Demanding customers, intense pressure from the CEO, and relentless competition. How can you, as a loyalty executive or chief customer officer (CCO), hope to satisfy the first two and outsmart the third? Cutting through the noise of the C-suite is a challenge for CCOs and it can often be too little too late if steps are not taken quickly.
The average tenure of the CCO is only 29.6 months, often falling casualty to the "Results right now!" syndrome that ignores critical facts: like great wine, strong relationships take time to develop and grow more profitable as they age. Many of these relationships cannot take root without a strategic plan to transmit the voice of the customer into the C-Suite, thereby positioning the company to succeed and the CCO to thrive.Based on nearly a decade of work with more than 150 CCOs, I have developed the following critical success factors that will ensure that you meet or exceed your personal and customer goals.
Title and reporting structure matter: The title and reporting structure of the CCO are powerful signals of the company's commitment to customer centricity. The successful CCO will have the title of CCO and report to the CEO or to an individual no more than one level below the CEO (e.g., chief marketing officer, chief operating officer).
Executive support must be unwavering: The continued vocal and visible support of the CEO and C-suite is critical to growth and stability for the CCO. The CEO has to maintain his support and not abdicate involvement in customer centricity just because the company hired a CCO. The likelihood of success is diminished without constant endorsement from top leadership.
Earned authority: The CCO has a certain amount of positional authority by virtue of his or her title. The explicit, visible support of the CEO provides borrowed authority, which is valuable but it can wane. To be successful over time, the CCO must earn his or her own authority and credibility within the organization. Authority is earned as the CCO leads peers, executives, and employees to recognize how customer insight and centricity can be valuable aids in achieving their own business, department, and personal goals. Ultimately, such earned authority can eclipse both positional and borrowed authority in power and value.
CCO priority alignment with the CEO: By aligning priorities with the CEO and the rest of the C-suite the CCO secures his or her visibility at the highest level of the company and is involved in key corporate decisions. All executives should be working toward the same goals and, according to the results of a CCO Council Survey, most CCOs and CEOs are doing so. Though rankings were slightly different, both CEOs and CCOs identified excellence in execution, customer loyalty and retention, and top-line growth as top priorities. Where they differed was that CEOs identified consistent execution as a top priority, while CCOs identified encouraging innovation as their top priority. These results indicate that CCOs are doing a good job of aligning their priorities with corporate priorities, which bodes well for their success.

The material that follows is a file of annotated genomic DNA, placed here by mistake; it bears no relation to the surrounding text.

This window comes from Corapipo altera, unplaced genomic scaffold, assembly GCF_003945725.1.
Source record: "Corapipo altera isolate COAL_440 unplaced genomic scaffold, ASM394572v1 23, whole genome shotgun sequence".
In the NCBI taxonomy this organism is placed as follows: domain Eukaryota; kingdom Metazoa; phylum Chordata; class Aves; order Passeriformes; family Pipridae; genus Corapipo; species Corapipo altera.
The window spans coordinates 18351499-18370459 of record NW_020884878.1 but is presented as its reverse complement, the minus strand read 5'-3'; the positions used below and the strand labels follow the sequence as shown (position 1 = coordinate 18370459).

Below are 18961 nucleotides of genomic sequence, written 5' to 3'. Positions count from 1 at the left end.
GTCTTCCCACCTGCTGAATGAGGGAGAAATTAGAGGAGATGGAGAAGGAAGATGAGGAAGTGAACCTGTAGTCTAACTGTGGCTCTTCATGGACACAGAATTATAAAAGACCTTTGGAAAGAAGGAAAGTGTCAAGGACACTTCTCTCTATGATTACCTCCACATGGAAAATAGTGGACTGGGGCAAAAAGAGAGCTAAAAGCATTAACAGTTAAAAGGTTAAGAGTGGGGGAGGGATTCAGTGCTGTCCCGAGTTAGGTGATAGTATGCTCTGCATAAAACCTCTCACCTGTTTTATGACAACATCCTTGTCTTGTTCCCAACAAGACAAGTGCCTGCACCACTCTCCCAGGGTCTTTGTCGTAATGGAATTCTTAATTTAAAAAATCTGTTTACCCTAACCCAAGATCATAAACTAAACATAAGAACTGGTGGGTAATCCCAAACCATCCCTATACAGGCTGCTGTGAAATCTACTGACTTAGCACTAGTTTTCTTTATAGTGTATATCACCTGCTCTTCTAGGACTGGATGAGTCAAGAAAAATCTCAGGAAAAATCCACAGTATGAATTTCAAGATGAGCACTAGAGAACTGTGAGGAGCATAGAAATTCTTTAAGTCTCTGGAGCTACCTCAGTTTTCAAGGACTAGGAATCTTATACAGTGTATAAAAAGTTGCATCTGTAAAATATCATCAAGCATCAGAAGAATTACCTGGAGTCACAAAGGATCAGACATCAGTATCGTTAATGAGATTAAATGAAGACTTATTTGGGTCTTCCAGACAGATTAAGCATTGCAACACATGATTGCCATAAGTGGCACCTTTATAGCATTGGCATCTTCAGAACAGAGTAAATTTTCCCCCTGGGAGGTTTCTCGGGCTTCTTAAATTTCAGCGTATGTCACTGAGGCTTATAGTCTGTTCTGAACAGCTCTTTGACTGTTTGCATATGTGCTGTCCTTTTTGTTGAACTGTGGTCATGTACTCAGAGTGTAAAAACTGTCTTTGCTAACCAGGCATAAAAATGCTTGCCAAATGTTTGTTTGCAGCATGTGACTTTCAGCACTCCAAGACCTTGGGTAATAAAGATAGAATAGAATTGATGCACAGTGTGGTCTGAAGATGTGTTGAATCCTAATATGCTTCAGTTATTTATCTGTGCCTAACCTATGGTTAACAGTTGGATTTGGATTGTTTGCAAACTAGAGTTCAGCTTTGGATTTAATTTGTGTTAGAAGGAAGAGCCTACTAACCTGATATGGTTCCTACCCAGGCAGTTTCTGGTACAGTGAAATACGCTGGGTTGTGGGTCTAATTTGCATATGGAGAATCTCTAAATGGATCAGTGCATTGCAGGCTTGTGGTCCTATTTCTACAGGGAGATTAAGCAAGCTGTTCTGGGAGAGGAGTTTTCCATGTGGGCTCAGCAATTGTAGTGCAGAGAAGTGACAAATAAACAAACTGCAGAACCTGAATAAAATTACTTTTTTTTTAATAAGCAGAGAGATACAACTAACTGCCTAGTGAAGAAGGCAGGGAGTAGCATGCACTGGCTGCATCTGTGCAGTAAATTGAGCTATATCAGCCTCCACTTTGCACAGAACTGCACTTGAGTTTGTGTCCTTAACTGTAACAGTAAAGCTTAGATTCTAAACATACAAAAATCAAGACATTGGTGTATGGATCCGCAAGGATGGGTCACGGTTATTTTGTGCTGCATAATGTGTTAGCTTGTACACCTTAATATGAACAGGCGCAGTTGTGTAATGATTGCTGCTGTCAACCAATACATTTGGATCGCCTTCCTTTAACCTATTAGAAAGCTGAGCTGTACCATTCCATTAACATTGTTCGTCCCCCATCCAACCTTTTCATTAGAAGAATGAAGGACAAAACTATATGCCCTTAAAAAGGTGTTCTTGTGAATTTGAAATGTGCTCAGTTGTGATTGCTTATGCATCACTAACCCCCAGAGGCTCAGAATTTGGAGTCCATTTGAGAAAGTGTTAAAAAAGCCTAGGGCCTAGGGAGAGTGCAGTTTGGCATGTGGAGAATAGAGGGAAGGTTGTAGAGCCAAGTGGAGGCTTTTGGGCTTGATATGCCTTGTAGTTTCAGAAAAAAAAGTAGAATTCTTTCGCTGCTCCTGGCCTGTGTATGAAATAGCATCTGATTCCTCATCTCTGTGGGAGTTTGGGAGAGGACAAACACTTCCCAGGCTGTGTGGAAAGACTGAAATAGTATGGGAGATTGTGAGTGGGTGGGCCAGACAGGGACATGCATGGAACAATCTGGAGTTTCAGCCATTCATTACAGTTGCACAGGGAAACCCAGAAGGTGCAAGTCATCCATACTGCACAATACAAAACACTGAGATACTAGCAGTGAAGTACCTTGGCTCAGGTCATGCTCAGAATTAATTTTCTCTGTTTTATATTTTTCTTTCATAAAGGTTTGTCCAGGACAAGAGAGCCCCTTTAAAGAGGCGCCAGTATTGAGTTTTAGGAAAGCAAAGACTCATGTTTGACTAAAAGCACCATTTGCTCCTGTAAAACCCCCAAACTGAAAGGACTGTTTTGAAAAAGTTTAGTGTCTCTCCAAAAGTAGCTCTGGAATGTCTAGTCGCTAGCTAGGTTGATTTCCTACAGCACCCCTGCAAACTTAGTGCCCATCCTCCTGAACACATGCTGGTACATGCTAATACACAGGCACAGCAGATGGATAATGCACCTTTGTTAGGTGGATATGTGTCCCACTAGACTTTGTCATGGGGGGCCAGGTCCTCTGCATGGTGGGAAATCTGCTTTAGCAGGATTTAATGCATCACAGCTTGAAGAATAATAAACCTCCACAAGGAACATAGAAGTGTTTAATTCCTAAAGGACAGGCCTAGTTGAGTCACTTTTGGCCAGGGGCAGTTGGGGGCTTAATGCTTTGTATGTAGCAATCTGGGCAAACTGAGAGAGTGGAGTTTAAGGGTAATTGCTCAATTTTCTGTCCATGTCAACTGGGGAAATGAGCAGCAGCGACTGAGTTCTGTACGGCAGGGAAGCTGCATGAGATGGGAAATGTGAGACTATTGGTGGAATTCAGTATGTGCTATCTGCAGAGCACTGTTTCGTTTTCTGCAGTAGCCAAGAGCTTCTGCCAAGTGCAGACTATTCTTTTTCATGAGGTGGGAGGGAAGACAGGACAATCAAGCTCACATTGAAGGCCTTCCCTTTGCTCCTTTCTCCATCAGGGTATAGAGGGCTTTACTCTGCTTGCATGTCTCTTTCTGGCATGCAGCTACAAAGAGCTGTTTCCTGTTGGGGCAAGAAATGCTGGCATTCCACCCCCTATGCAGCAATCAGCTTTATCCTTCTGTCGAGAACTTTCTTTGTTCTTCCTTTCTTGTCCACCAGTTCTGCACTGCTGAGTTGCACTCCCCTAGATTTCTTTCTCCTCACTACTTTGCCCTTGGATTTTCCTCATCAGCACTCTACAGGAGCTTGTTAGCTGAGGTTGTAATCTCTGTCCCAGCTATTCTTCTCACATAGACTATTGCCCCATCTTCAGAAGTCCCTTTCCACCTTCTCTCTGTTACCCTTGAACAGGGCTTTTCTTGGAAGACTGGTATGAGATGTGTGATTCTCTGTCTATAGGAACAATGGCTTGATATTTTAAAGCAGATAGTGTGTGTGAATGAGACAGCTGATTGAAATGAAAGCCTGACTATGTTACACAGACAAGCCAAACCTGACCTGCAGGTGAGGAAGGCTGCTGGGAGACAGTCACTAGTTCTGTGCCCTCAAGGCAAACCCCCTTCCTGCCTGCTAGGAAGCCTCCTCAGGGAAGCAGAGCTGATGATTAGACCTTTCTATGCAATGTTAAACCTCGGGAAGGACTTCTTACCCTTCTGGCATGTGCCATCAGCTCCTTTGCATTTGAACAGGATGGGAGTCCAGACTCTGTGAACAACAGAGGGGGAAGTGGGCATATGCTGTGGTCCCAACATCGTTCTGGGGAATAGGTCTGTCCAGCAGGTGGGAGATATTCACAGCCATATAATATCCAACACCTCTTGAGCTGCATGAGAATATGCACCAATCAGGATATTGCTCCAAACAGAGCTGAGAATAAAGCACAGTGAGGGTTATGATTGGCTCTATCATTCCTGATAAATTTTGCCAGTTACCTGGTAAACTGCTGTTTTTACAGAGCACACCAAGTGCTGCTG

Create metrics that tie to revenue growth and profitability: While difficult to accomplish, the ability of the CCO to tie customer-centric programs to revenue growth and profitability is critical. There is growing evidence that customer loyalty and degree of customer engagement are tied to revenue. One large technology company saw a 33 percent increase in purchases from companies that were more engaged in customer programs. Another organization identified that a 1 percent increase in loyalty scores resulted in a $33.3 million increase in revenue. Academic research supports this relationship between loyalty scores and spending. These are considered "proxy measures" and to be used effectively there must be consensus on their validity as measures and their impact on revenue and profitability.
Support of internal and external allies: Without the support of peers, community leaders, industry analysts, and the customer, CCO initiatives will have limited results. Critical to the future of the CCO is developing these alliances and being explicit about successes.
Tie compensation to measures of customer centricity: All executives and senior leaders should have customer measures (e.g. satisfaction, loyalty) as part of their Management by Objectives (MBO). Many managers do not recognize the impact their department has on customer centricity. For example, the condition and appearance of a utility company's repair trucks leaves an impression on its customers for better or worse, just as an overly complex bill sends a message that the customer's viewpoint is not considered or valued.
So, now that you have the success factors...where you start? These success factors are guideposts on your path to realizing your career goals as a CCO. Create a plan around those goals and use these critical success factors as self-evaluation criteria to maintain focus and improve your chances for success.
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About the Author: Curtis Bingham is executive director of the Chief Customer Officer Council